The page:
Fossil-linked radiocarbon is an air quality indicator
(sustainabilityenvironment.com) – If you have to move to a new city but don’t know which neighborhoods are the least polluted, the answer is in the weeds at the roadside. The spontaneous green that grows at the edge of the roadway has a volume of carbon-14, a radioactive isotope of carbon, directly proportional to the air quality to which it is exposed. It is an indicator of the presence of particles derived from fossil fuels.
“Plants absorb CO2 during photosynthesis and incorporate it into their tissues, recording a snapshot of the local contribution of fossil fuels” explains Cindy Yañez, first signing of the study conducted by a research team of the University of California Riverside and published in the journal AGU Advances. Study examining changes in C-14 content in different areas of Southern California during and after the first lockdown in 2020.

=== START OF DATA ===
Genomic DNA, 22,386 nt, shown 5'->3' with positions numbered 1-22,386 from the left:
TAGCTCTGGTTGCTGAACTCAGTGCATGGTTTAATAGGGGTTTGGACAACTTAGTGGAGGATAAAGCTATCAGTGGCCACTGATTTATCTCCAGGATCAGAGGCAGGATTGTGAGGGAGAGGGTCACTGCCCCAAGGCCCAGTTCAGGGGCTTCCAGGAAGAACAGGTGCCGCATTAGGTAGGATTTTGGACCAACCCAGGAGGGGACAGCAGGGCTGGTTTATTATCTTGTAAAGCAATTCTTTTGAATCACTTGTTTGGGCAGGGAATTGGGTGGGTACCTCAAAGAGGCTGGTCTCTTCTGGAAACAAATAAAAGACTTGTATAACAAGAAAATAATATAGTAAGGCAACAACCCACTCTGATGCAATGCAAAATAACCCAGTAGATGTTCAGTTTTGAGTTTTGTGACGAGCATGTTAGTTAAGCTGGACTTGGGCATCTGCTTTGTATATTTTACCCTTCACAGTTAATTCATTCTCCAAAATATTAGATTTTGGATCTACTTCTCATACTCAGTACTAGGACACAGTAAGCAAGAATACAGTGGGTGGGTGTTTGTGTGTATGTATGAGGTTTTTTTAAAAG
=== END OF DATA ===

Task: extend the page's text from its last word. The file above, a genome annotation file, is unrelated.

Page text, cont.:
What is air quality index
Compared to 2019, that is to the pre-pandemic period, in 2020 the volume of CO2 embedded in the grass on the roadside collapsed by 60%. But the change in 2021 was not homogeneous. In some areas carbon dioxide has returned to the levels of 2019, in others it has remained much lower than the peak of two years before. Zones, the latter, are generally richer than the former.
The measurement of the C-14 in the street grass thus becomes a way to connect air quality and socio-economic well-being to the scale of the city or neighborhood. Orange County stayed on 2020 values, while San Francisco, on average, has a better air quality curve than Los Angeles. “We believe that many of the differences found can be attributed to the number of people who can continue working remotely,” the authors explain. “Other probable factors are the number of electric or low emission vehicles present in an area and the distance from industrial warehouses, with an intense traffic of heavy vehicles”.